Half of Americans say they're financially worse than last year: survey
Following a year marked by record inflation, rising interest rates and a volatile stock market, many Americans found themselves in a worse financial situation at the start of 2023.
In fact, 50% of Americans said they are worse off than they were a year ago, according to a Gallup poll conducted in January, only the second time since the poll launched in 1976 that 50% or more Americans gave that response. The first was during the Great Recession in 2008 and 2009.
Only 35% of respondents said they are financially better off than they were a year ago, according to the latest Gallup poll. But prior to the COVID-19 pandemic in 2020, "Americans were almost three times as likely to say they were better off (59%) as worse off (20%)," Gallup noted. That indicated one of the highest ratings for those who said they were better off.
The latest news comes as many Americans fear a period of continued high inflation and a possible recession. If you’re struggling in today’s economy, you could consider paying down high-interest debt with a personal loan at a lower interest rate. Visit Credible to get your personalized rate without affecting your credit score.
Many Americans believe inflation will get worse in 2023
Inflation may remain high in 2023
Even though inflation spikes have been slowing down in recent months, many Americans are feeling the burden of higher prices and are concerned about inflation levels in 2023. More than half (67%) of Americans expect inflation to rise in the first half of 2023, according to Gallup’s Mood of the Nation poll conducted in January.
The Consumer Price Index (CPI), a measure of inflation, increased 6.4% annually in January. That follows a 6.5% increase in December. Despite the cooling off, inflation remains not far from its June peak of 9.1% and considerably far from the Federal Reserve’s target of 2%.
In an effort to lower inflation, the Fed increased interest rates several times over the past year. In its most recent move, the Fed raised interest rates by 25 basis points during its February meeting. While the move indicates the second consecutive lower rate hike, the Fed says rates may keep climbing in 2023.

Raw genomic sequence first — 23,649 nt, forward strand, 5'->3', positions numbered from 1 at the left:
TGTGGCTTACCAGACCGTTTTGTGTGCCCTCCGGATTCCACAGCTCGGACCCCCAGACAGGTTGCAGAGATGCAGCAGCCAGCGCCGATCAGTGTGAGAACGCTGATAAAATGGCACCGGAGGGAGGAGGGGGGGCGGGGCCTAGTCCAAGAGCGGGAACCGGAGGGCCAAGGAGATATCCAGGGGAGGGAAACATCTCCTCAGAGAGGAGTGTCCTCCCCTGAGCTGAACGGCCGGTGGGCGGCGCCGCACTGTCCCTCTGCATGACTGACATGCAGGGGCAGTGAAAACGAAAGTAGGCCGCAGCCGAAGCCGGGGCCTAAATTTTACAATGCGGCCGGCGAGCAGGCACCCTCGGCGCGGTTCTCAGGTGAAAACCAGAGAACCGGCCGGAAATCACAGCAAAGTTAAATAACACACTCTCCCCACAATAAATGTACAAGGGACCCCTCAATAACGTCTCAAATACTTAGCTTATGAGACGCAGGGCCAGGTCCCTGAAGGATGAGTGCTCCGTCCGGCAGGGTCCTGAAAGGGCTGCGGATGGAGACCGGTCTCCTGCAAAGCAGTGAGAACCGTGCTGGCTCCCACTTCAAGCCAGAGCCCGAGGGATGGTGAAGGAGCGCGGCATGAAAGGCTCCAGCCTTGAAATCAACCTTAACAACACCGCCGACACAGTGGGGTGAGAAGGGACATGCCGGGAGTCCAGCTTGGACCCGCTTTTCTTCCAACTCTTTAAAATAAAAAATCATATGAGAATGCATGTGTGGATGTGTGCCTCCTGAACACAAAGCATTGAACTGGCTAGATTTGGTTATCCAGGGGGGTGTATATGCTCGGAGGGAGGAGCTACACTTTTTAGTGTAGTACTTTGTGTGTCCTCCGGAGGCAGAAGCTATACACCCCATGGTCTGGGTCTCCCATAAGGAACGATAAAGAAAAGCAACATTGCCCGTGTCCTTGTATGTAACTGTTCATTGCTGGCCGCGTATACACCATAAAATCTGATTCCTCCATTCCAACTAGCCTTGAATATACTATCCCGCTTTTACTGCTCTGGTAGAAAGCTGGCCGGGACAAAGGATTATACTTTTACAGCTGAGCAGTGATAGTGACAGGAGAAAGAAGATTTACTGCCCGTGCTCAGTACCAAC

"We continue to anticipate that ongoing increases will be appropriate in order to attain a stance of monetary policy that is sufficiently restrictive to return inflation to 2% over time." Federal Reserve Chair Jerome Powell told reporters at a press conference.
The Fed’s February decision brought the federal funds rate to a targeted range of 4.5% to 4.75%, the highest level in 15 years. Any increase to the federal funds rate may result in an increase to interest rates on financial products such as credit cards, mortgages and student loans.
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Inflation has cooled, but recession fears remain: First National Bank of Oklahoma
Recession fears remain
Despite some signs of economic recovery such as recent increases in gross domestic product (GDP) and overall inflation slowing down, many Americans fear a recession.
More than half of Americans (75%) worry there will be a recession in 2023, according to a report by Real Estate Witch published in February. And half of Americans say they will lose everything if a recession occurs. However, there is still a debate over whether the nation experienced one in 2022.
Typically, economists define a recession as two consecutive quarters of GDP decline. This occurred in the first and second quarter of 2022. But despite signs of GDP growth at the end of 2022, many economists predict a recession will hit in 2023.
"Global growth prospects remain anemic, and global recession risk is high," The World Economic Forum said in its Chief Economists Outlook report. "Despite some positive signals in the final months of 2022."
Other experts have also weighed in.
"Economic downturn is likely in the U.S. as most economic indicators currently point to a deceleration at the minimum and/or probable contraction," First National Bank of Omaha said in its 2023 Outlook Report. "Aggressive Fed monetary tightening and higher interest rates may negatively impact economic growth."
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Social Security benefits could not keep up with inflation in 2022: The Senior Citizens League
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